Our Email Addiction After Work Hours

While France and Germany figure out ways to provide their workers with some more work-life balance, the U.S. is, well:

2012 survey by the Center for Creative Leadership found that 60 percent of smartphone-using professionals kept in touch with work for a full 13.5 hours per day, and then spent another 5 hours juggling work email each weekend. That’s 72 hours a week of job-related contact. Another survey of 1,000 workers by Good Technology, a mobile-software firm, found that 68 percent checked work email before 8 a.m., 50 percent checked it while in bed, and 38 percent “routinely” did so at the dinner table. Fully 44 percent of working adults surveyed by the American Psychological Association reported that they check work email daily while on vacation—about 1 in 10 checked it hourly. It only gets worse as you move up the ladder. According to the Pew Research Center, people who make more than $75,000 per year are more likely to fret that their phone makes it impossible for them to stop thinking about work.

Over time, the creep of off-hours messages from our bosses and colleagues has led us to tolerate these intrusions as an inevitable part of the job, which is why it’s so startling when an employer is actually straightforward with his lunatic demands, as with the notorious emaila Quinn Emanuel law partner sent to his underlings back in 2009: “Unless you have very good reason not to (for example when you are asleep, in court or in a tunnel), you should be checking your emails every hour.”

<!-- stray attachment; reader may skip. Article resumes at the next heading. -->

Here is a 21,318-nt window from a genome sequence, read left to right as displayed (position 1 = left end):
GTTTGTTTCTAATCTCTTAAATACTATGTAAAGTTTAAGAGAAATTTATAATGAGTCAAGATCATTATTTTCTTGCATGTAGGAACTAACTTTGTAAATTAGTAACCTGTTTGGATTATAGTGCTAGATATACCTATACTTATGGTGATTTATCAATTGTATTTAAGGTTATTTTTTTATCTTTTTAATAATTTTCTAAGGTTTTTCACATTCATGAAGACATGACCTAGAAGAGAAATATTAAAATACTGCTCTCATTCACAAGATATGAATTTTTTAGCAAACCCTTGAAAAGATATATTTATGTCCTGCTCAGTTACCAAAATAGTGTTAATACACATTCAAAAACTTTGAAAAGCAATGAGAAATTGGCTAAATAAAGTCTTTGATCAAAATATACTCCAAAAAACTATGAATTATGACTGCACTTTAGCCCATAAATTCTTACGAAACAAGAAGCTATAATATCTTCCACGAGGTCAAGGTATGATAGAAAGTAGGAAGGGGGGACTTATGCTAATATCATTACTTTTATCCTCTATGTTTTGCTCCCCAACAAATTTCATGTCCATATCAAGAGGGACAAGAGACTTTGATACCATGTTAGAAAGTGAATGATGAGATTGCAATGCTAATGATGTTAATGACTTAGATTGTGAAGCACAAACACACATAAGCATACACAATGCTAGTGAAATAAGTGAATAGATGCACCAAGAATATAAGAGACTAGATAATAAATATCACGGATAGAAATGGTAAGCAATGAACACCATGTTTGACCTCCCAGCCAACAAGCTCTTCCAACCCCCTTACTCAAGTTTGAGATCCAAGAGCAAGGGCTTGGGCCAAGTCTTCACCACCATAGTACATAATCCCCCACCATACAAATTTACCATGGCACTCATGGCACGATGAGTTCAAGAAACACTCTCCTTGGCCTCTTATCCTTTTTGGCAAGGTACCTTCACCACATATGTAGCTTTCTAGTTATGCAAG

That’s from Clive Thompson at Mother Jones looking at the expectations of modern workers in the U.S. during their off-hours (at jobs where email is used, in any case). In one study Thompson looked at, employees convinced their bosses to decrease the amount of email they used to communicate with each other. The result: Happier employees, and they still got all their work done.

Photo: Buzzfarmers


11 Comments / Post A Comment

wallrock (#1,003)

I’m absolutely terrible about checking my email after hours. It’s to the point where my phone is the last thing I look at before falling asleep and the first thing I grab in the morning (granted, it is also my alarm). I’m also leaving for vacation tomorrow and I’ll be bringing both my phone and my tablet so I can keep up on things while I’m out.

M Ra (#3,295)

I haven’t been asked/told to put my work email on my phone,– or get a second work phone, so I haven’t done it. I’ll check email before bed or when I wake up if I happen to have brought my computer home to work on something. I really want to maintain this practice as long as possible because I feel like it’s the only way to keep my work-life balance. Yes, I get 2am emails from my boss, but they don’t need my 2am attention.

One of the best things I’ve ever done for myself was decide to NEVER HAVE WORK EMAIL ON MY PHONE.

CaddyFdot (#2,686)